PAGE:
Sunday, April 1, 2012
Every Wednesday up until recently, I passed two wood frame houses, relics of another time. A pre - 1877 time as this was the year the City of New York passed a ban on this type of construction over safety concerns. In an era of wood construction, New York has some pretty disastrous fires: The Great Fire of 1776 (which may have been started by Nathan Hale and a book of matches) and the pretty good fire of 1835. Both of these fires destroyed thousands of wooden structures (ever wonder why we have nothing left from the Dutch era in lower Manhattan?) and our forward thinking city fathers were looking out for our well being. This house went up in 1859 at what is now 122 East 92nd. It was built for a customs house officer by the name of Andrew C. Flanagan. The area had undergone a population boost when the first railroad in Manhattan, the Harlem River Railroad, opened a station at 86th and Fourth (Park) Avenue in 1836.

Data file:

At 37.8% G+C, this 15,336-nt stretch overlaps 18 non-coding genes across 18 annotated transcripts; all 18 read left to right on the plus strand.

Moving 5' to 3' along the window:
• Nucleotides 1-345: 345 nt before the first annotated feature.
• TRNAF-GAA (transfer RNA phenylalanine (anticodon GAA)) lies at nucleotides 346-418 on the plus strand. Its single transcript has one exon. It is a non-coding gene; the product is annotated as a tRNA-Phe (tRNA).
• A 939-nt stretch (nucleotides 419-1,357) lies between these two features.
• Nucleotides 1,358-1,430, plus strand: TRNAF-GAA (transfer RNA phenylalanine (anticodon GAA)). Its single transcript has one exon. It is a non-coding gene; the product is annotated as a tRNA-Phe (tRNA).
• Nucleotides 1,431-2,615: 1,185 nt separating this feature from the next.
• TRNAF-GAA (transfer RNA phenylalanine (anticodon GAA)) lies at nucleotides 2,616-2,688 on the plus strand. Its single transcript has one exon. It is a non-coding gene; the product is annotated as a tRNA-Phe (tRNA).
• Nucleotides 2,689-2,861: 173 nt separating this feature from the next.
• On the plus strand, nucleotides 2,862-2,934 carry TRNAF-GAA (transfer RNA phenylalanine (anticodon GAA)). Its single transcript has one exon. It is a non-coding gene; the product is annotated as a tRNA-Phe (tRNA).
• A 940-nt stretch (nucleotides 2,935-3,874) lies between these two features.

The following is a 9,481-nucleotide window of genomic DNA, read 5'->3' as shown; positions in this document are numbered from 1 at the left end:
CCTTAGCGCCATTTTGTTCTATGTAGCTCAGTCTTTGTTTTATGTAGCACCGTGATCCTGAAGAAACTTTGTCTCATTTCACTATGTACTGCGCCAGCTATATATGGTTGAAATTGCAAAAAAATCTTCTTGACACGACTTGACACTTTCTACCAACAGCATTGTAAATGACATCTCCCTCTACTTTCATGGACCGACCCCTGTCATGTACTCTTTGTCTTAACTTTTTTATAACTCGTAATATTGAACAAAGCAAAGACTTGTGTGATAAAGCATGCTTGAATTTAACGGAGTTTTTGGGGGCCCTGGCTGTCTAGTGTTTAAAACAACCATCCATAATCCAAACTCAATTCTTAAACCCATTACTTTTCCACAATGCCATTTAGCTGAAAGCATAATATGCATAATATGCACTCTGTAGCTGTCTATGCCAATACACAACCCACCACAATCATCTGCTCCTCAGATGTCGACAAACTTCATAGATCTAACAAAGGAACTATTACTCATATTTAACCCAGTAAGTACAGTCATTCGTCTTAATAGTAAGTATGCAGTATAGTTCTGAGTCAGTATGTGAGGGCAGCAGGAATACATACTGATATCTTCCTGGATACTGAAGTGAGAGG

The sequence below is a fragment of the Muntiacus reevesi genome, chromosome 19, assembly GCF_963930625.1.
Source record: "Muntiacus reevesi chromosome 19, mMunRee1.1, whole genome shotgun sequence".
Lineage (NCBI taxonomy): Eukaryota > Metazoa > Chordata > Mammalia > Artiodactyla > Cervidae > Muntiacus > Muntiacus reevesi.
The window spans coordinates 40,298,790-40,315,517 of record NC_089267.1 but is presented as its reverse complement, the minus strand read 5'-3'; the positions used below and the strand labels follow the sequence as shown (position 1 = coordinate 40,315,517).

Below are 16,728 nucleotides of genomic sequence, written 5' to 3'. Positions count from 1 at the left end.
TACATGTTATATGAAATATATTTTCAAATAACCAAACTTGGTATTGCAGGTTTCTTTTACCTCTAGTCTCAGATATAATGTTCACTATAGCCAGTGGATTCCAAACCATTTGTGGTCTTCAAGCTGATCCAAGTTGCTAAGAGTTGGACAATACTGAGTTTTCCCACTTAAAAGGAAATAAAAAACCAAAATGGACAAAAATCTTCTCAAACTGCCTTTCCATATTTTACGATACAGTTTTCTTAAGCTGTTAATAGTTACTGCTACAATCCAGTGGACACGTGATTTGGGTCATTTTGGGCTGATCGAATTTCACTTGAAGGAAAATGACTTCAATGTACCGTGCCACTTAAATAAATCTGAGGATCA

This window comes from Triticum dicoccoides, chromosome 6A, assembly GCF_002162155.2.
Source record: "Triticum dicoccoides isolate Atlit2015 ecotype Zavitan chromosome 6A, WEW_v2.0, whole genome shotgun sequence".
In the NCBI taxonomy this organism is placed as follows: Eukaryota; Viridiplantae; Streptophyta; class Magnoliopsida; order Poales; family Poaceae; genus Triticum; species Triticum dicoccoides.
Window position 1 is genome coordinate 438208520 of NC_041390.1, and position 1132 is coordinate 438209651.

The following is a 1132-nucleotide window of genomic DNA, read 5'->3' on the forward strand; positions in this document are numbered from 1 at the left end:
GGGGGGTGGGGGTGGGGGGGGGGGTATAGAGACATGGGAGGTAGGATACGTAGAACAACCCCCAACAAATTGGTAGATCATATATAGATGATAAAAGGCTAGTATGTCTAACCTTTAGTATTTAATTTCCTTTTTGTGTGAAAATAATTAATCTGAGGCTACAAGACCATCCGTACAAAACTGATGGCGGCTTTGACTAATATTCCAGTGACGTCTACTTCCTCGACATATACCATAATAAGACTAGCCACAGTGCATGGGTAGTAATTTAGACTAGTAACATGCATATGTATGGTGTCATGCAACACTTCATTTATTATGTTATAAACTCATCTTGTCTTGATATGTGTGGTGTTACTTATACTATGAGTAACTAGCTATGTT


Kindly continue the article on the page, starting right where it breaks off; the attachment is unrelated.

An addition was built for the servants and is visible on the far left, a slender portion that is set back from the original facade. In the 1920's, a fourth floor was added and the original columns on the porch had to be replaced. It is still a single family home.
In 1870 Mr. Flanagan sold the western edge of his property and by 1871 number 120 East 92nd was built. It too is still single family. Both of these structures represent eras so by gone in this town it shocks me that they and the others like it that have survived north of Greenwich Village: The rural character of the Yorkville area is exemplified by 122 East 92nd, with it's deep porch and large french door/windows that lead out to that porch as well as the construction method - wood.